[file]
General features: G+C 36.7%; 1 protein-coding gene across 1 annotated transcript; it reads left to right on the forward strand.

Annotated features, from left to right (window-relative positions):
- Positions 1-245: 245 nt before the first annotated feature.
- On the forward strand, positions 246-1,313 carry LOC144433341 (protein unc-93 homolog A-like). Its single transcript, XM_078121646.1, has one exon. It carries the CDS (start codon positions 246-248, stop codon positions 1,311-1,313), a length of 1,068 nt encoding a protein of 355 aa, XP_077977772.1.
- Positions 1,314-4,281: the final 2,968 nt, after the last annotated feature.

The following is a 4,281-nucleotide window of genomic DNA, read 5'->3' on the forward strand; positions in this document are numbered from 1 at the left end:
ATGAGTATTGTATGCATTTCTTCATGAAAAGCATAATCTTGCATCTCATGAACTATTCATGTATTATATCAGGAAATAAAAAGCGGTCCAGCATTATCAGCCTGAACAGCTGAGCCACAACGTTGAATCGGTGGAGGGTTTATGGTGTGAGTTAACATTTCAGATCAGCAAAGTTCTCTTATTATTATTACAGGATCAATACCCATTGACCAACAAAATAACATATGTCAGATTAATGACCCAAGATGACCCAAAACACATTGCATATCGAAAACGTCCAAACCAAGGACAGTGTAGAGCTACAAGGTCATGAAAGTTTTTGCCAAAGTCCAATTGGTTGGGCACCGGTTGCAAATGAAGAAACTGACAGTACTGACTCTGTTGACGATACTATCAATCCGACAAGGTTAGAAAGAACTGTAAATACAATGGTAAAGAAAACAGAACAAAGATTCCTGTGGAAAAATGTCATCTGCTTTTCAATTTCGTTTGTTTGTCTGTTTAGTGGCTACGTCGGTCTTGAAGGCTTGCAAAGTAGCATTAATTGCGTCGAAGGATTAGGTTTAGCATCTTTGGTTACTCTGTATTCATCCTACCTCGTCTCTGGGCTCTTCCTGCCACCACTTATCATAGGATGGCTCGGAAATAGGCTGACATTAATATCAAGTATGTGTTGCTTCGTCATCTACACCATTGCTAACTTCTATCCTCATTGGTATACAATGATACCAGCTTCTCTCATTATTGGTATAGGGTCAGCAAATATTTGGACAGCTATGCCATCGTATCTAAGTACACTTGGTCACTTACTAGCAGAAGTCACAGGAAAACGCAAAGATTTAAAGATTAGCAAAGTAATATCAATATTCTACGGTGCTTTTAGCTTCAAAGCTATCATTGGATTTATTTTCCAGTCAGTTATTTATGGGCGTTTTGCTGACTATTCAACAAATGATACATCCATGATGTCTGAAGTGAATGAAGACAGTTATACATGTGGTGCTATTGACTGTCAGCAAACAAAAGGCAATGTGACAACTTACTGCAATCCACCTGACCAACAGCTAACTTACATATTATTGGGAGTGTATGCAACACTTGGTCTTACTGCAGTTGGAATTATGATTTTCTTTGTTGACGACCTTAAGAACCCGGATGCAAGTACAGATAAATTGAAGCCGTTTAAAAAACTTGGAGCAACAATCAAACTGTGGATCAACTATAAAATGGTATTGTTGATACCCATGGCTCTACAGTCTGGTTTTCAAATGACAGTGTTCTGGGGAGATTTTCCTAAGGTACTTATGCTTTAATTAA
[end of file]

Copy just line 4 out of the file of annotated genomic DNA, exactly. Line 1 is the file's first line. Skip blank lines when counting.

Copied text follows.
- On the forward strand, positions 246-1,313 carry LOC144433341 (protein unc-93 homolog A-like). Its single transcript, XM_078121646.1, has one exon. It carries the CDS (start codon positions 246-248, stop codon positions 1,311-1,313), a length of 1,068 nt encoding a protein of 355 aa, XP_077977772.1.